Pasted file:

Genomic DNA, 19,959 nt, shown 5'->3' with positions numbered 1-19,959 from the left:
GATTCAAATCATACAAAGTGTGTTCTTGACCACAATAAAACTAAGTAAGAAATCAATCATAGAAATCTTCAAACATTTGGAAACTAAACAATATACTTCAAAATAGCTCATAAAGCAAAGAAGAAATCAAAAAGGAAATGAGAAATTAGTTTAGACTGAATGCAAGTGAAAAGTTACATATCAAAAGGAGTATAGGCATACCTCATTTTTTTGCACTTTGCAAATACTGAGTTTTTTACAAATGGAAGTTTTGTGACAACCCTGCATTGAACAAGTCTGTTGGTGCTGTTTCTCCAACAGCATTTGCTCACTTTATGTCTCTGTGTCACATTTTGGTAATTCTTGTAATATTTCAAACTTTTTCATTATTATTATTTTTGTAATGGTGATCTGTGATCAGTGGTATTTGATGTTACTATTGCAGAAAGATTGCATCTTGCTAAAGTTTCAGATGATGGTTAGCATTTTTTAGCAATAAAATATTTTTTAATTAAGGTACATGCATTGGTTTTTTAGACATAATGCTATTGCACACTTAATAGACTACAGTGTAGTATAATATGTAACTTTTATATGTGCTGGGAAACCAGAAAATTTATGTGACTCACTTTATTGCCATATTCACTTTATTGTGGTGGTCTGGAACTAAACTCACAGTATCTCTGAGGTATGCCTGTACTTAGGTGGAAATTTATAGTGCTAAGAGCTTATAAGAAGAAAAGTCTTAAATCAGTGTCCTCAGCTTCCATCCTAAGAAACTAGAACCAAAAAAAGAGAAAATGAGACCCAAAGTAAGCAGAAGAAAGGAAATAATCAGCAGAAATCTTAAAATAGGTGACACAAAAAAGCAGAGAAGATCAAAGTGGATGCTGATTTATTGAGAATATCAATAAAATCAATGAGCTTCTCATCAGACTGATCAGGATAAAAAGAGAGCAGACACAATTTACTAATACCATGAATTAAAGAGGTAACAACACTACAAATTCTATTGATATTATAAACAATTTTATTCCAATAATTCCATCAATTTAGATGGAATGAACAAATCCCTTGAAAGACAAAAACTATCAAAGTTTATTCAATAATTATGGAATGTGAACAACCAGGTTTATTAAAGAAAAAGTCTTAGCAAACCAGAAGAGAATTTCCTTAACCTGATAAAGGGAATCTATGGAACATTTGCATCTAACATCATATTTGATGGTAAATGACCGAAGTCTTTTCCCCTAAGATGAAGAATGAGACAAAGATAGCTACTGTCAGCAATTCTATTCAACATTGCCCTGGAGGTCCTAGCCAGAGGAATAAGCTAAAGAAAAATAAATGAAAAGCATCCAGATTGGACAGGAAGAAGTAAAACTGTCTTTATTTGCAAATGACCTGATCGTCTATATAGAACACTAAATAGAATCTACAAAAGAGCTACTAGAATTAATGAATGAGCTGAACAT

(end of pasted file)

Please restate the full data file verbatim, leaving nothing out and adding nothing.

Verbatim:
Genomic DNA, 19,959 nt, shown 5'->3' with positions numbered 1-19,959 from the left:
GATTCAAATCATACAAAGTGTGTTCTTGACCACAATAAAACTAAGTAAGAAATCAATCATAGAAATCTTCAAACATTTGGAAACTAAACAATATACTTCAAAATAGCTCATAAAGCAAAGAAGAAATCAAAAAGGAAATGAGAAATTAGTTTAGACTGAATGCAAGTGAAAAGTTACATATCAAAAGGAGTATAGGCATACCTCATTTTTTTGCACTTTGCAAATACTGAGTTTTTTACAAATGGAAGTTTTGTGACAACCCTGCATTGAACAAGTCTGTTGGTGCTGTTTCTCCAACAGCATTTGCTCACTTTATGTCTCTGTGTCACATTTTGGTAATTCTTGTAATATTTCAAACTTTTTCATTATTATTATTTTTGTAATGGTGATCTGTGATCAGTGGTATTTGATGTTACTATTGCAGAAAGATTGCATCTTGCTAAAGTTTCAGATGATGGTTAGCATTTTTTAGCAATAAAATATTTTTTAATTAAGGTACATGCATTGGTTTTTTAGACATAATGCTATTGCACACTTAATAGACTACAGTGTAGTATAATATGTAACTTTTATATGTGCTGGGAAACCAGAAAATTTATGTGACTCACTTTATTGCCATATTCACTTTATTGTGGTGGTCTGGAACTAAACTCACAGTATCTCTGAGGTATGCCTGTACTTAGGTGGAAATTTATAGTGCTAAGAGCTTATAAGAAGAAAAGTCTTAAATCAGTGTCCTCAGCTTCCATCCTAAGAAACTAGAACCAAAAAAAGAGAAAATGAGACCCAAAGTAAGCAGAAGAAAGGAAATAATCAGCAGAAATCTTAAAATAGGTGACACAAAAAAGCAGAGAAGATCAAAGTGGATGCTGATTTATTGAGAATATCAATAAAATCAATGAGCTTCTCATCAGACTGATCAGGATAAAAAGAGAGCAGACACAATTTACTAATACCATGAATTAAAGAGGTAACAACACTACAAATTCTATTGATATTATAAACAATTTTATTCCAATAATTCCATCAATTTAGATGGAATGAACAAATCCCTTGAAAGACAAAAACTATCAAAGTTTATTCAATAATTATGGAATGTGAACAACCAGGTTTATTAAAGAAAAAGTCTTAGCAAACCAGAAGAGAATTTCCTTAACCTGATAAAGGGAATCTATGGAACATTTGCATCTAACATCATATTTGATGGTAAATGACCGAAGTCTTTTCCCCTAAGATGAAGAATGAGACAAAGATAGCTACTGTCAGCAATTCTATTCAACATTGCCCTGGAGGTCCTAGCCAGAGGAATAAGCTAAAGAAAAATAAATGAAAAGCATCCAGATTGGACAGGAAGAAGTAAAACTGTCTTTATTTGCAAATGACCTGATCGTCTATATAGAACACTAAATAGAATCTACAAAAGAGCTACTAGAATTAATGAATGAGCTGAACAT